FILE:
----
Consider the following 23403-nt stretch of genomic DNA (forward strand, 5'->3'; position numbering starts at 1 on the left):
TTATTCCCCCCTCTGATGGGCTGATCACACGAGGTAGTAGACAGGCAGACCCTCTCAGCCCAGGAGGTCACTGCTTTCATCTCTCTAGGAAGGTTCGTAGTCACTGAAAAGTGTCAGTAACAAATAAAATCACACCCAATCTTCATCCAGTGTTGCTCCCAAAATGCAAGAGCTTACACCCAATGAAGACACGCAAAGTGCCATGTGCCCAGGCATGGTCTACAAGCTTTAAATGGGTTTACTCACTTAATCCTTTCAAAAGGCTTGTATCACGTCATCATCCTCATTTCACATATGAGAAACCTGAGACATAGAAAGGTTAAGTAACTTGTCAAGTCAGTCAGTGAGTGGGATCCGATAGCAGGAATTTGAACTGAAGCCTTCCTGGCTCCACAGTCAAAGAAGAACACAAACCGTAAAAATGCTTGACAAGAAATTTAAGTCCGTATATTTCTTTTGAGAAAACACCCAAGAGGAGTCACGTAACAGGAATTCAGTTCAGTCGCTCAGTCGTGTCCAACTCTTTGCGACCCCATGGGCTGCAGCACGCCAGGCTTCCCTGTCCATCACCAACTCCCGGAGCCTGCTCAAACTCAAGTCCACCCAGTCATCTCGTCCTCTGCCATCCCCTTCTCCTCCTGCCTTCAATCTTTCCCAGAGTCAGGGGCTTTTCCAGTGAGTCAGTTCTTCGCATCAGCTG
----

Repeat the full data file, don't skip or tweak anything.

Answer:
Consider the following 23403-nt stretch of genomic DNA (forward strand, 5'->3'; position numbering starts at 1 on the left):
TTATTCCCCCCTCTGATGGGCTGATCACACGAGGTAGTAGACAGGCAGACCCTCTCAGCCCAGGAGGTCACTGCTTTCATCTCTCTAGGAAGGTTCGTAGTCACTGAAAAGTGTCAGTAACAAATAAAATCACACCCAATCTTCATCCAGTGTTGCTCCCAAAATGCAAGAGCTTACACCCAATGAAGACACGCAAAGTGCCATGTGCCCAGGCATGGTCTACAAGCTTTAAATGGGTTTACTCACTTAATCCTTTCAAAAGGCTTGTATCACGTCATCATCCTCATTTCACATATGAGAAACCTGAGACATAGAAAGGTTAAGTAACTTGTCAAGTCAGTCAGTGAGTGGGATCCGATAGCAGGAATTTGAACTGAAGCCTTCCTGGCTCCACAGTCAAAGAAGAACACAAACCGTAAAAATGCTTGACAAGAAATTTAAGTCCGTATATTTCTTTTGAGAAAACACCCAAGAGGAGTCACGTAACAGGAATTCAGTTCAGTCGCTCAGTCGTGTCCAACTCTTTGCGACCCCATGGGCTGCAGCACGCCAGGCTTCCCTGTCCATCACCAACTCCCGGAGCCTGCTCAAACTCAAGTCCACCCAGTCATCTCGTCCTCTGCCATCCCCTTCTCCTCCTGCCTTCAATCTTTCCCAGAGTCAGGGGCTTTTCCAGTGAGTCAGTTCTTCGCATCAGCTG